In 1970, two US psychologists, Gregory Kimble and Lawrence Perlmutter, wrote an article for the Psychological Review.
It showed the responses of people to a question, when the first four answers are filled in and the fifth is left blank:
Q1) What tree do acorns come from?
Q2) What do we call a funny story?
Q3) What sound does a frog make?
Q4) What’s another name for a cape?
Q5) What’s the white of an egg called?
Now, after a few seconds thought, we can see the last answer is wrong.
But the immediate answer given by respondents fell in line with what they thought was expected.
The mind had built up a rhythm and an expected “oke” sound.
This is known as the Yolk Phenomenon.
In 1981, two other US psychologists, Thomas Erikson and Mark Mattson, wrote an article for the Journal of Verbal Learning and Verbal Behaviour.
It concerned the answers a group of respondents gave to the question: “How many animals of each kind did Moses take into the Ark?”
As we might expect, most respondents answered two.
But the correct answer isn’t two, the correct answer is none.
Moses didn’t take any animals into the Ark, Noah did.
This became known as the Moses Illusion and, like the Yolk Phenomenon, is an example of what is known as Knowledge Neglect.
Knowledge Neglect is a phenomenon whereby we actually know the correct answer, but are distracted by something else in the question.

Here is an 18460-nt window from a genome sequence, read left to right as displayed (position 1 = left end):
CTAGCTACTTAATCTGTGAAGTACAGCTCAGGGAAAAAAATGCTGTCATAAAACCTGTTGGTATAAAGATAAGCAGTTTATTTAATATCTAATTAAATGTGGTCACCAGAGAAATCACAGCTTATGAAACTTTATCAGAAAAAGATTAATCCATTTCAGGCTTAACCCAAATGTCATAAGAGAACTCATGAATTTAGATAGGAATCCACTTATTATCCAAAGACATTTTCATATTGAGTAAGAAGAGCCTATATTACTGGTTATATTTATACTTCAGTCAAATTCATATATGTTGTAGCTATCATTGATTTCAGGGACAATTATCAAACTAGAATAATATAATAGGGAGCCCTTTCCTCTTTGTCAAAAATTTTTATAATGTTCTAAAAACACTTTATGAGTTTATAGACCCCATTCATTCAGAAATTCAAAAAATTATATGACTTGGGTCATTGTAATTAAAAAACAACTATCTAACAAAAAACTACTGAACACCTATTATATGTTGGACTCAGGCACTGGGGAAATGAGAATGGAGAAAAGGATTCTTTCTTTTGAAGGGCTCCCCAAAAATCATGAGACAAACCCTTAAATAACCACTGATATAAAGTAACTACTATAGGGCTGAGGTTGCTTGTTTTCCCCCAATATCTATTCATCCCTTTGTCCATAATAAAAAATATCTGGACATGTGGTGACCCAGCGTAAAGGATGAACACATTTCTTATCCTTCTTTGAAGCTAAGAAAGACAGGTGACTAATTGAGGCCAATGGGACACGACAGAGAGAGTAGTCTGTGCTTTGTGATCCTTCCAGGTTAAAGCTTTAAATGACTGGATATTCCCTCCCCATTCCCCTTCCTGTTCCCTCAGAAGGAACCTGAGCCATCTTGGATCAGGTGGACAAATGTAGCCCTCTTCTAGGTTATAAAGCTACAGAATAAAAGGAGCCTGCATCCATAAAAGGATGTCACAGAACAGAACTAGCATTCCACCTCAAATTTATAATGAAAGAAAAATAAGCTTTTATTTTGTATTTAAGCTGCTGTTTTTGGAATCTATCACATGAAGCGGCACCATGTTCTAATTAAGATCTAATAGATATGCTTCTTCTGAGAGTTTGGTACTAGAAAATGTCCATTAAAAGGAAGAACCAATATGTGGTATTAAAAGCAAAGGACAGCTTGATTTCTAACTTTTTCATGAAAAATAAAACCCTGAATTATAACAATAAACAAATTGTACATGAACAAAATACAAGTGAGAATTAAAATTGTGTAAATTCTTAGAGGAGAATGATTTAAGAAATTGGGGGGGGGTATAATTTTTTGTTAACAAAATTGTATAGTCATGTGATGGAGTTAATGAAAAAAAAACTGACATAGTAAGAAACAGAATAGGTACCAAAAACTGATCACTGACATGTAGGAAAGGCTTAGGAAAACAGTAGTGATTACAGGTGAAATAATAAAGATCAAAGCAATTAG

In the case of the Moses Illusion, respondents were distracted by the part of the question: “How many animals?”
They answered that part and ignored the flaw in the question itself.
Which made them give an incorrect answer.
This is what we do in advertising – we answer the trivial part and ignore the vital part.
Common sense says that no advertising can work unless it’s noticed.
Common sense says that no advertising can work unless it’s remembered.
Common sense says no advertising can work unless there’s a reason to act.
But all these are ignored because we have entire departments focused on nothing but brand purpose.
So advertising is run purely to illustrate brand purpose.
Getting noticed is ignored, getting remembered is ignored, a reason to act is ignored.
They are taken for granted, just like the rhyme for yolk or the name Moses.
Advertising is a prime example of Knowledge Neglect.
We are the people who read the publications where these articles are published, yet we behave exactly the same as the people described.
We’ve forgotten the purpose of advertising is: get noticed, get remembered, and acted upon.
Not merely as a container for a banal brand purpose.
Dave Trott is the author of The Power of Ignorance, Creative Blindness and How to Cure It, Creative Mischief, Predatory Thinking and One Plus One Equals Three